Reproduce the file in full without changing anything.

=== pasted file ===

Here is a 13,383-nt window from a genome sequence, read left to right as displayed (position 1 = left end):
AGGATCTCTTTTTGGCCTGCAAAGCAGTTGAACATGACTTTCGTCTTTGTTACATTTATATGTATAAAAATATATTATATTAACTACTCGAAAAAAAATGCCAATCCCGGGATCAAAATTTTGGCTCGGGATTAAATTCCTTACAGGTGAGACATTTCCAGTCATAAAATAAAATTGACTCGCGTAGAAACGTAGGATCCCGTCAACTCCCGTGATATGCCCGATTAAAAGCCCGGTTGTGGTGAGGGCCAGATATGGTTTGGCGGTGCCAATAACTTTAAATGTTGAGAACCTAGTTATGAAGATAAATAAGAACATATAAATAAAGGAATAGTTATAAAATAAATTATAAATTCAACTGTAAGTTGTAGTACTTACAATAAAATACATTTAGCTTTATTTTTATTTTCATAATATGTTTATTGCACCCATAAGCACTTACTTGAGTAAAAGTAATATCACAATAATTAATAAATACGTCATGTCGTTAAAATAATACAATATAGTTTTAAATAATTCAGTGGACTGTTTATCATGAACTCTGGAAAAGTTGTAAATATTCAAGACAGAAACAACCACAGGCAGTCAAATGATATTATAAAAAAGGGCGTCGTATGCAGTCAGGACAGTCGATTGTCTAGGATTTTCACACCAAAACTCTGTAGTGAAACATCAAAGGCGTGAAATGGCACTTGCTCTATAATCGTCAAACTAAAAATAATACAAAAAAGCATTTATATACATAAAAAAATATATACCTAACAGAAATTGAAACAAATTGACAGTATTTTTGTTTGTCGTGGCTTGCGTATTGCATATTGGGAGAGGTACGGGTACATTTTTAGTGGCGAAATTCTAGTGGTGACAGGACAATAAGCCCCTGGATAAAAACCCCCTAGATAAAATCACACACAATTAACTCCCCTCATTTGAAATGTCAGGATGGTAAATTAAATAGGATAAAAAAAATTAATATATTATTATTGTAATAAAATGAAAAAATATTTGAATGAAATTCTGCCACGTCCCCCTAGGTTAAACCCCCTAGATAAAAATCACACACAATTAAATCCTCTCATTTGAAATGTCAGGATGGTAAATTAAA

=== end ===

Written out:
Here is a 13,383-nt window from a genome sequence, read left to right as displayed (position 1 = left end):
AGGATCTCTTTTTGGCCTGCAAAGCAGTTGAACATGACTTTCGTCTTTGTTACATTTATATGTATAAAAATATATTATATTAACTACTCGAAAAAAAATGCCAATCCCGGGATCAAAATTTTGGCTCGGGATTAAATTCCTTACAGGTGAGACATTTCCAGTCATAAAATAAAATTGACTCGCGTAGAAACGTAGGATCCCGTCAACTCCCGTGATATGCCCGATTAAAAGCCCGGTTGTGGTGAGGGCCAGATATGGTTTGGCGGTGCCAATAACTTTAAATGTTGAGAACCTAGTTATGAAGATAAATAAGAACATATAAATAAAGGAATAGTTATAAAATAAATTATAAATTCAACTGTAAGTTGTAGTACTTACAATAAAATACATTTAGCTTTATTTTTATTTTCATAATATGTTTATTGCACCCATAAGCACTTACTTGAGTAAAAGTAATATCACAATAATTAATAAATACGTCATGTCGTTAAAATAATACAATATAGTTTTAAATAATTCAGTGGACTGTTTATCATGAACTCTGGAAAAGTTGTAAATATTCAAGACAGAAACAACCACAGGCAGTCAAATGATATTATAAAAAAGGGCGTCGTATGCAGTCAGGACAGTCGATTGTCTAGGATTTTCACACCAAAACTCTGTAGTGAAACATCAAAGGCGTGAAATGGCACTTGCTCTATAATCGTCAAACTAAAAATAATACAAAAAAGCATTTATATACATAAAAAAATATATACCTAACAGAAATTGAAACAAATTGACAGTATTTTTGTTTGTCGTGGCTTGCGTATTGCATATTGGGAGAGGTACGGGTACATTTTTAGTGGCGAAATTCTAGTGGTGACAGGACAATAAGCCCCTGGATAAAAACCCCCTAGATAAAATCACACACAATTAACTCCCCTCATTTGAAATGTCAGGATGGTAAATTAAATAGGATAAAAAAAATTAATATATTATTATTGTAATAAAATGAAAAAATATTTGAATGAAATTCTGCCACGTCCCCCTAGGTTAAACCCCCTAGATAAAAATCACACACAATTAAATCCTCTCATTTGAAATGTCAGGATGGTAAATTAAA